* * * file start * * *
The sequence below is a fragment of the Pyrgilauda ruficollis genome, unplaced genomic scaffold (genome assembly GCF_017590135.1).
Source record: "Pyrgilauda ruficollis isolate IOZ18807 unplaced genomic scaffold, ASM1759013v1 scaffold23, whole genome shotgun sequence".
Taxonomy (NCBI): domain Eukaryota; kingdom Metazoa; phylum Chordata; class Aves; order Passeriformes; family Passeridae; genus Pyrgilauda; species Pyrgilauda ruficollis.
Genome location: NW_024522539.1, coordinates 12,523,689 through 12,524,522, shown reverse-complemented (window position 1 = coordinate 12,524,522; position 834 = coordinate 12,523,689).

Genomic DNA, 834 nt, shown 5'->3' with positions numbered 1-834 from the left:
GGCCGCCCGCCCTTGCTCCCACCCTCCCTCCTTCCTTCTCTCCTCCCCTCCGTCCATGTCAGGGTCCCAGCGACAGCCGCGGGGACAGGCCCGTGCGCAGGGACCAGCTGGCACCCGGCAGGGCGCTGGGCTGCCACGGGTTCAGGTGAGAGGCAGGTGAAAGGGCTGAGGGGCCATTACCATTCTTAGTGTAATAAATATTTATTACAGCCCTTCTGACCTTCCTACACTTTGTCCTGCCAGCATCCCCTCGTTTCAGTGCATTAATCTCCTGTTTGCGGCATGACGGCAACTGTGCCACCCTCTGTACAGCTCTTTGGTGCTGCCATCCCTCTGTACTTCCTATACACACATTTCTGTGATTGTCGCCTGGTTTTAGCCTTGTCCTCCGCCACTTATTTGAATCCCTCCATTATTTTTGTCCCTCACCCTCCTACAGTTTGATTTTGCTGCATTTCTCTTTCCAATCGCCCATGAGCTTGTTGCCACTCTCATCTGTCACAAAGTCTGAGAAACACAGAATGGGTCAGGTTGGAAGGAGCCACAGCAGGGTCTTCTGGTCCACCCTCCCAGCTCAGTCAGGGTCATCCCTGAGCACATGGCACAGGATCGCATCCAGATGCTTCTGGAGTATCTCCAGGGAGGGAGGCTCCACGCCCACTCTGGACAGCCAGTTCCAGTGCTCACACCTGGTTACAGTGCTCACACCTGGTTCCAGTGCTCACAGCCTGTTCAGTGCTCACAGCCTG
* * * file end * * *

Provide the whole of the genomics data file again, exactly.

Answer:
The sequence below is a fragment of the Pyrgilauda ruficollis genome, unplaced genomic scaffold (genome assembly GCF_017590135.1).
Source record: "Pyrgilauda ruficollis isolate IOZ18807 unplaced genomic scaffold, ASM1759013v1 scaffold23, whole genome shotgun sequence".
Taxonomy (NCBI): domain Eukaryota; kingdom Metazoa; phylum Chordata; class Aves; order Passeriformes; family Passeridae; genus Pyrgilauda; species Pyrgilauda ruficollis.
Genome location: NW_024522539.1, coordinates 12,523,689 through 12,524,522, shown reverse-complemented (window position 1 = coordinate 12,524,522; position 834 = coordinate 12,523,689).

Genomic DNA, 834 nt, shown 5'->3' with positions numbered 1-834 from the left:
GGCCGCCCGCCCTTGCTCCCACCCTCCCTCCTTCCTTCTCTCCTCCCCTCCGTCCATGTCAGGGTCCCAGCGACAGCCGCGGGGACAGGCCCGTGCGCAGGGACCAGCTGGCACCCGGCAGGGCGCTGGGCTGCCACGGGTTCAGGTGAGAGGCAGGTGAAAGGGCTGAGGGGCCATTACCATTCTTAGTGTAATAAATATTTATTACAGCCCTTCTGACCTTCCTACACTTTGTCCTGCCAGCATCCCCTCGTTTCAGTGCATTAATCTCCTGTTTGCGGCATGACGGCAACTGTGCCACCCTCTGTACAGCTCTTTGGTGCTGCCATCCCTCTGTACTTCCTATACACACATTTCTGTGATTGTCGCCTGGTTTTAGCCTTGTCCTCCGCCACTTATTTGAATCCCTCCATTATTTTTGTCCCTCACCCTCCTACAGTTTGATTTTGCTGCATTTCTCTTTCCAATCGCCCATGAGCTTGTTGCCACTCTCATCTGTCACAAAGTCTGAGAAACACAGAATGGGTCAGGTTGGAAGGAGCCACAGCAGGGTCTTCTGGTCCACCCTCCCAGCTCAGTCAGGGTCATCCCTGAGCACATGGCACAGGATCGCATCCAGATGCTTCTGGAGTATCTCCAGGGAGGGAGGCTCCACGCCCACTCTGGACAGCCAGTTCCAGTGCTCACACCTGGTTACAGTGCTCACACCTGGTTCCAGTGCTCACAGCCTGTTCAGTGCTCACAGCCTG